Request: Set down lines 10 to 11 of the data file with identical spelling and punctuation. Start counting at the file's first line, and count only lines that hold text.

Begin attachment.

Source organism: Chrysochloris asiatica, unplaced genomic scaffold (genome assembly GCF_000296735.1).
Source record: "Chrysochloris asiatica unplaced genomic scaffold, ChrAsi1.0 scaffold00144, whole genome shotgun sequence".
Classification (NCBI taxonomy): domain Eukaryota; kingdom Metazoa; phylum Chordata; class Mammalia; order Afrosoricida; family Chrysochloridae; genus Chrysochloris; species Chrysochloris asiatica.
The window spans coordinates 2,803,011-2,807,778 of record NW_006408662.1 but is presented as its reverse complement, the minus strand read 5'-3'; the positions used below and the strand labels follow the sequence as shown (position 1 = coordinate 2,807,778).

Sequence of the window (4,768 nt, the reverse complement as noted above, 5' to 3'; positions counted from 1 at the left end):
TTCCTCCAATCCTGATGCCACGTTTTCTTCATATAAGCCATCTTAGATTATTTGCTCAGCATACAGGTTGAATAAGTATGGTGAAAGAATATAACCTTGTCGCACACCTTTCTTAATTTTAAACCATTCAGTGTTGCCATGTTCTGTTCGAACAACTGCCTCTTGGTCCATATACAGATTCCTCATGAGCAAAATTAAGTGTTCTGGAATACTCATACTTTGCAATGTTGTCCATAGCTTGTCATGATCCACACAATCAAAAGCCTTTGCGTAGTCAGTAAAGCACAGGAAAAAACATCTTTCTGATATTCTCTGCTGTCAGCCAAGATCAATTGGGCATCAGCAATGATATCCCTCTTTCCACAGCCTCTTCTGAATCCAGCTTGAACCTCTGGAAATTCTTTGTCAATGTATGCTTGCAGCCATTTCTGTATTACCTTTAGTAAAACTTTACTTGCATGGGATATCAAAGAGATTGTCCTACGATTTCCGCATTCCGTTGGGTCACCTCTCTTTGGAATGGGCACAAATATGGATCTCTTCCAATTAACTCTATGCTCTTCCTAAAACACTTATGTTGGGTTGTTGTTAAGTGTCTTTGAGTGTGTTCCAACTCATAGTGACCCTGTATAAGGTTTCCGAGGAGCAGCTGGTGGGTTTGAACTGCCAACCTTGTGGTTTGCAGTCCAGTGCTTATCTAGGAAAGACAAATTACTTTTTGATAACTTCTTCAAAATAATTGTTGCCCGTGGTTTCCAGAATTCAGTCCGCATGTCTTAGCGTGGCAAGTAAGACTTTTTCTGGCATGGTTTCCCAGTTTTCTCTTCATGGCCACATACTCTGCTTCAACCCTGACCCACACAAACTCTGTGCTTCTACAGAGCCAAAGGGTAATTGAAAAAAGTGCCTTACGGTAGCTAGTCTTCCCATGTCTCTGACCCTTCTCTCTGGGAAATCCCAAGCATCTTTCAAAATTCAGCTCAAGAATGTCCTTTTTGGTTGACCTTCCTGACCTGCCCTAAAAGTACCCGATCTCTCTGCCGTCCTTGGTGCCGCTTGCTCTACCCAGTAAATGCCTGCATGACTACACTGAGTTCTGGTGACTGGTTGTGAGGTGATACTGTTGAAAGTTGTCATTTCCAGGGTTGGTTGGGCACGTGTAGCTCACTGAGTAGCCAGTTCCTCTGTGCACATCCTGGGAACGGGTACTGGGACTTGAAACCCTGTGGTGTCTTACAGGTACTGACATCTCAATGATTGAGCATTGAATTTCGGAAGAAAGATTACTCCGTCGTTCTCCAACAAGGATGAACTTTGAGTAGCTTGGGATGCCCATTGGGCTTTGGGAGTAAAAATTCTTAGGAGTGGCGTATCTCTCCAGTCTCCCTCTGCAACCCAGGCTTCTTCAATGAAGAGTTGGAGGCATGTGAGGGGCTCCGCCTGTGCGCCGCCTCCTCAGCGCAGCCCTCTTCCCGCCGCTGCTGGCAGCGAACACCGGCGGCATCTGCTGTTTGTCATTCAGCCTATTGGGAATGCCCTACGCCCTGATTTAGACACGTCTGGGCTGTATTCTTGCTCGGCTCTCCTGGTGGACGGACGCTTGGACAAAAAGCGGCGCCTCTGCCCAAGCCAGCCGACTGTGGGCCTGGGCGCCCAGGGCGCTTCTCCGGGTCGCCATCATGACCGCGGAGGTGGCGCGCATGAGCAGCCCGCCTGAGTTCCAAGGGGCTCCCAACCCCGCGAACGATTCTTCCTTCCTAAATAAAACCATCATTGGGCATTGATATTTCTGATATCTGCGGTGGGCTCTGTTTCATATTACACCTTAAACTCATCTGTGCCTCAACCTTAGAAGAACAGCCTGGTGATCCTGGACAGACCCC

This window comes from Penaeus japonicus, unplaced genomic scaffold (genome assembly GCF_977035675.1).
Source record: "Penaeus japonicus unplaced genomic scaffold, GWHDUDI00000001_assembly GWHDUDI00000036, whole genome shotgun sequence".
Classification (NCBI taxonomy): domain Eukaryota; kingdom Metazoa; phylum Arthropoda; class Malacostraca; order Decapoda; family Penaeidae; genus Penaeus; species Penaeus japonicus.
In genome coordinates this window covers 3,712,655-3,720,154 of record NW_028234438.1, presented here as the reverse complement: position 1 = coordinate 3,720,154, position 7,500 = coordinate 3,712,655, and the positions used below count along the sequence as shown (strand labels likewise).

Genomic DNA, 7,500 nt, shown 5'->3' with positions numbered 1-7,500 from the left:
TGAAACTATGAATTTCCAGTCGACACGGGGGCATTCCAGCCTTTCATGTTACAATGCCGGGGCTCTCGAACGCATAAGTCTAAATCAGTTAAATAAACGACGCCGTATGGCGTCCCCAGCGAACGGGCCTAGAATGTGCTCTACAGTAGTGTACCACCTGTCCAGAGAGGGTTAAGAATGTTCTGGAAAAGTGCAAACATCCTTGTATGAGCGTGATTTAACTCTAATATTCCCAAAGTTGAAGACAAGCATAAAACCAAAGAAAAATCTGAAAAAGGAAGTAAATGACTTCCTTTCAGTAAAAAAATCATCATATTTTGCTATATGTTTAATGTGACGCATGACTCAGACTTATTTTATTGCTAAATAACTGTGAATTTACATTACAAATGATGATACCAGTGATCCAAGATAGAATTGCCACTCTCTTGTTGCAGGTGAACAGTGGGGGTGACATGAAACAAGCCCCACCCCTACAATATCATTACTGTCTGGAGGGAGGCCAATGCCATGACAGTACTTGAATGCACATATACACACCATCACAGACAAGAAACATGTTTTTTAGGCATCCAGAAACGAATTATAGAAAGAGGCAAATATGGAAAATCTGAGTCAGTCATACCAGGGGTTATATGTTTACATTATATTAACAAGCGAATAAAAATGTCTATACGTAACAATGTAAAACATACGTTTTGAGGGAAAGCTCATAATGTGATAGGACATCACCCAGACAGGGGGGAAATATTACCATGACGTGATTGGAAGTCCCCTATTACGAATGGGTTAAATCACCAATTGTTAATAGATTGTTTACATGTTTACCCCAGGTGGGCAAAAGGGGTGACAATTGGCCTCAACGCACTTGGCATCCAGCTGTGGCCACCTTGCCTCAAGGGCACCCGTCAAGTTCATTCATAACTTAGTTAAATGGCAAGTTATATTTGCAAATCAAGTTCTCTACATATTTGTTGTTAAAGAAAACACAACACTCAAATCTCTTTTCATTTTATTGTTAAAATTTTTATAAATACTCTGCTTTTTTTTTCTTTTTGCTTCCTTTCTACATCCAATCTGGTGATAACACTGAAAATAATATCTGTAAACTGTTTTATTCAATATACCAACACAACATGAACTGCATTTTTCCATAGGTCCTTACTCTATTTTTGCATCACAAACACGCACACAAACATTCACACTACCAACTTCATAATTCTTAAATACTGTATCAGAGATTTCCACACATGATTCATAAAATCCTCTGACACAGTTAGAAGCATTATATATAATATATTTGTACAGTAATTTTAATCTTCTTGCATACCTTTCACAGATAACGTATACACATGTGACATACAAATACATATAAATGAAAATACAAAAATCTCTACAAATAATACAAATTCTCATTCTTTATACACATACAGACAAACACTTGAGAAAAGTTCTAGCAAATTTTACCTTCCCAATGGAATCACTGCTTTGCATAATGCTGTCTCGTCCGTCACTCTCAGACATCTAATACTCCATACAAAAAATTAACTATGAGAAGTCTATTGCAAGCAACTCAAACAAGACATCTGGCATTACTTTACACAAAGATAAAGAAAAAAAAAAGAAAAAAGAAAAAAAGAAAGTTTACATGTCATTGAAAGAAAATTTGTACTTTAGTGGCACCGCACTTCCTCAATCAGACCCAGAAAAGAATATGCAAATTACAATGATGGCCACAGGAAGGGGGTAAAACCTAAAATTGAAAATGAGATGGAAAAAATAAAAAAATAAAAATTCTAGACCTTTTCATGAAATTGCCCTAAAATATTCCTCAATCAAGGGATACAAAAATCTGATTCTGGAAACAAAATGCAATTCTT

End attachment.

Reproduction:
In genome coordinates this window covers 3,712,655-3,720,154 of record NW_028234438.1, presented here as the reverse complement: position 1 = coordinate 3,720,154, position 7,500 = coordinate 3,712,655, and the positions used below count along the sequence as shown (strand labels likewise).

Genomic DNA, 7,500 nt, shown 5'->3' with positions numbered 1-7,500 from the left: